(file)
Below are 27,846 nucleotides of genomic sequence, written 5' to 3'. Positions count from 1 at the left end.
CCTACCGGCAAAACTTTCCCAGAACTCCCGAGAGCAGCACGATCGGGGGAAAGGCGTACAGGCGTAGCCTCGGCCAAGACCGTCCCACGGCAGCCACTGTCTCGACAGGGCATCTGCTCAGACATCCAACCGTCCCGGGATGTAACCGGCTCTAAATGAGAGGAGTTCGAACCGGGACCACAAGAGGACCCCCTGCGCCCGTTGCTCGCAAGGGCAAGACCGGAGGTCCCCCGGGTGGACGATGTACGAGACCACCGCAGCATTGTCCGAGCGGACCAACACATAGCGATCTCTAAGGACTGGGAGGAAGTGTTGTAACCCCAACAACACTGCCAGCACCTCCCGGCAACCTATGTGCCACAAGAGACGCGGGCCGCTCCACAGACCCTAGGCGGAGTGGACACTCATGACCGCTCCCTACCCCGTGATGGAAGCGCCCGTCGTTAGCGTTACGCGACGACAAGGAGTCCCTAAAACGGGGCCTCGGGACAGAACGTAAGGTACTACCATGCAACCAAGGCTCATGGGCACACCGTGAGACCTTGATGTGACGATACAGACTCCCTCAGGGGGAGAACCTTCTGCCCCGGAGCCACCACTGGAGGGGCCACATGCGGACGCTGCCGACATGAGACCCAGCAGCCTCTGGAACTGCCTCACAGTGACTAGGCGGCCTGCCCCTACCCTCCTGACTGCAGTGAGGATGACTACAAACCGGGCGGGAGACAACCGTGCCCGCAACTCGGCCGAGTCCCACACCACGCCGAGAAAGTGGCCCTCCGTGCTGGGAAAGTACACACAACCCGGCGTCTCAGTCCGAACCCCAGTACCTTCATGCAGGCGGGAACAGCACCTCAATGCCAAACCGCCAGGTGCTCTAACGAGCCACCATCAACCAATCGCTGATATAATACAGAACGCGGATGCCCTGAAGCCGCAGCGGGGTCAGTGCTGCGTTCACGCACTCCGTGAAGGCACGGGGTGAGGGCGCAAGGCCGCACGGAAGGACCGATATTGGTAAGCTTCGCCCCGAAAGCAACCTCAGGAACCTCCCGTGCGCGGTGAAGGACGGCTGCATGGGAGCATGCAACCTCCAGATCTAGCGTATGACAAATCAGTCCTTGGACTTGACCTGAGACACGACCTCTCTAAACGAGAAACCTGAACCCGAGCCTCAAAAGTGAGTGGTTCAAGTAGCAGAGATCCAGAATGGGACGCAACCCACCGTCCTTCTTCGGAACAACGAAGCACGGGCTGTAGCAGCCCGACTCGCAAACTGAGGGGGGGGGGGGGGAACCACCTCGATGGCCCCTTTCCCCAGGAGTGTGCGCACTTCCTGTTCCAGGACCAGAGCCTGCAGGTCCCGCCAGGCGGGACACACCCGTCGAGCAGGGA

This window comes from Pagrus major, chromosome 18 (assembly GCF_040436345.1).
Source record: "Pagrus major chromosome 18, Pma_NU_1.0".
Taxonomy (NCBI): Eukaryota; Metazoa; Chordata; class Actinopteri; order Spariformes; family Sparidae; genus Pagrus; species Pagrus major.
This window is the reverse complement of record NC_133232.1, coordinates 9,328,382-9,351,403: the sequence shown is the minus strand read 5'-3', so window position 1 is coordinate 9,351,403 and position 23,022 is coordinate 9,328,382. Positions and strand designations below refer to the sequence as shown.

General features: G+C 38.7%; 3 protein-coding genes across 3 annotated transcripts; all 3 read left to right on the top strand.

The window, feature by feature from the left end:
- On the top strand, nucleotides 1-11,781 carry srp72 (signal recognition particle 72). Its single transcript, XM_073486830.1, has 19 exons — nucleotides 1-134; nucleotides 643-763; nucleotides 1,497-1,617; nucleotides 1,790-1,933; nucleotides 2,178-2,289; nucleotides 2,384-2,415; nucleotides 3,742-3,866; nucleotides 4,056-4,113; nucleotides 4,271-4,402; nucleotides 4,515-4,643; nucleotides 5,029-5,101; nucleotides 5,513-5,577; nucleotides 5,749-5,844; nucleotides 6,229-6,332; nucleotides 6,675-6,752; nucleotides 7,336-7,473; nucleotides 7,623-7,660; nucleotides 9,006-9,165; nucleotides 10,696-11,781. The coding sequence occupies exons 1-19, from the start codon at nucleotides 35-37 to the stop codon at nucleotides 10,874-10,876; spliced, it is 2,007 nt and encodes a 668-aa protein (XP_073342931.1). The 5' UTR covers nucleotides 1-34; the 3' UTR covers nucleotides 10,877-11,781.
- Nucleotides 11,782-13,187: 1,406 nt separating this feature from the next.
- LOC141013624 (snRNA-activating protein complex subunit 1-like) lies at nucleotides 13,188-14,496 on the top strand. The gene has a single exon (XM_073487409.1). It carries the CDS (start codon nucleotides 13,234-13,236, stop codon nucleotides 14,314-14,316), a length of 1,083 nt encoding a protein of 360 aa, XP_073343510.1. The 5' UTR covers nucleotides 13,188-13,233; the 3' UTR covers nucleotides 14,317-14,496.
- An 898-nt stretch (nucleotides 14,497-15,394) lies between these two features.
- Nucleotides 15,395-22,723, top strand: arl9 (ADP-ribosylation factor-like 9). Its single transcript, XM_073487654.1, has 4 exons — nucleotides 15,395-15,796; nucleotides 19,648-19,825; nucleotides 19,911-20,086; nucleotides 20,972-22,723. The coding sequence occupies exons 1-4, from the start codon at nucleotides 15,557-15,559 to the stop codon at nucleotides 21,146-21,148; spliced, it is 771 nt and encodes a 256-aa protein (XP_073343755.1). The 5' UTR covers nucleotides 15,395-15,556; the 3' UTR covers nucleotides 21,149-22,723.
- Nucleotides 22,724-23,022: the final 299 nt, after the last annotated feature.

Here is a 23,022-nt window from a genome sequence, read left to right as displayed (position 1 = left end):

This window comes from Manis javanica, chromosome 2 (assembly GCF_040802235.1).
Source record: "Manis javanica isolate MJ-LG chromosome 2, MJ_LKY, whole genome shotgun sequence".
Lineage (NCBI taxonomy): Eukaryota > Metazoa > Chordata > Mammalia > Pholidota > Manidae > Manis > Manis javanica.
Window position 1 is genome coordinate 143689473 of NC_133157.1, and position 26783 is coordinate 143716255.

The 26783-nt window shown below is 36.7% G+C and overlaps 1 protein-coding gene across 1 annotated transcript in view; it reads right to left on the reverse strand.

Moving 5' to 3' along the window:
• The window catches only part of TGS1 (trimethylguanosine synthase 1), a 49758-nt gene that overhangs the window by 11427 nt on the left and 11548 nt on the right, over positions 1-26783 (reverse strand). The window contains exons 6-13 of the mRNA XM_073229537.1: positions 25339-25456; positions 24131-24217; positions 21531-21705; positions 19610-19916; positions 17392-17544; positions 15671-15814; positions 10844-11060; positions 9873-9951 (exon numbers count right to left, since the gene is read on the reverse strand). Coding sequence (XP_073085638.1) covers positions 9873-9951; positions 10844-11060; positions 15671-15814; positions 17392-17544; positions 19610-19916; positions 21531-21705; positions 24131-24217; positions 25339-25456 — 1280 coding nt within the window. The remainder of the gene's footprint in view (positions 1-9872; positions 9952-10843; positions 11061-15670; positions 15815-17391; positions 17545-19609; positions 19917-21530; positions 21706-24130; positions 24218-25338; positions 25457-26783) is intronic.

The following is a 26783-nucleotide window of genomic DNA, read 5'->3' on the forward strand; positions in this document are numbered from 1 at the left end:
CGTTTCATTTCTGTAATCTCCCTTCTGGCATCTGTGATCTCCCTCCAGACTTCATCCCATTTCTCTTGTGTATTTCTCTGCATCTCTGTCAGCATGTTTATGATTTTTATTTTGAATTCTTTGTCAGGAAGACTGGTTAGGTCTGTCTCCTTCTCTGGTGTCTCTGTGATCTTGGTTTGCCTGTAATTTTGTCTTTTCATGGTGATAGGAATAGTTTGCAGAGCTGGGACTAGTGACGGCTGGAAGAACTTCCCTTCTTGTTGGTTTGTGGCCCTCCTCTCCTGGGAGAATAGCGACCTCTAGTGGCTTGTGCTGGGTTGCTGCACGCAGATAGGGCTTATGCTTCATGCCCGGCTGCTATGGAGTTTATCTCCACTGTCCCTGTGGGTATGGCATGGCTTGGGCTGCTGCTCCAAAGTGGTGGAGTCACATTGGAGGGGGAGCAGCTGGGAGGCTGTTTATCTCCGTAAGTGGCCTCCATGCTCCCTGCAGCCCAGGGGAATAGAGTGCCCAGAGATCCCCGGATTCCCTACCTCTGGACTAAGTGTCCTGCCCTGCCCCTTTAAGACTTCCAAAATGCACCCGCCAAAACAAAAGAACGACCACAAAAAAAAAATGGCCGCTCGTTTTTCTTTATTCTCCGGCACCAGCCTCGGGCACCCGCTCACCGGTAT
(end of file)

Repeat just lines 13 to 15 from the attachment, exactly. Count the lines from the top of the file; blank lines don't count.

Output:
- Nucleotides 15,395-22,723, top strand: arl9 (ADP-ribosylation factor-like 9). Its single transcript, XM_073487654.1, has 4 exons — nucleotides 15,395-15,796; nucleotides 19,648-19,825; nucleotides 19,911-20,086; nucleotides 20,972-22,723. The coding sequence occupies exons 1-4, from the start codon at nucleotides 15,557-15,559 to the stop codon at nucleotides 21,146-21,148; spliced, it is 771 nt and encodes a 256-aa protein (XP_073343755.1). The 5' UTR covers nucleotides 15,395-15,556; the 3' UTR covers nucleotides 21,149-22,723.
- Nucleotides 22,724-23,022: the final 299 nt, after the last annotated feature.

Here is a 23,022-nt window from a genome sequence, read left to right as displayed (position 1 = left end):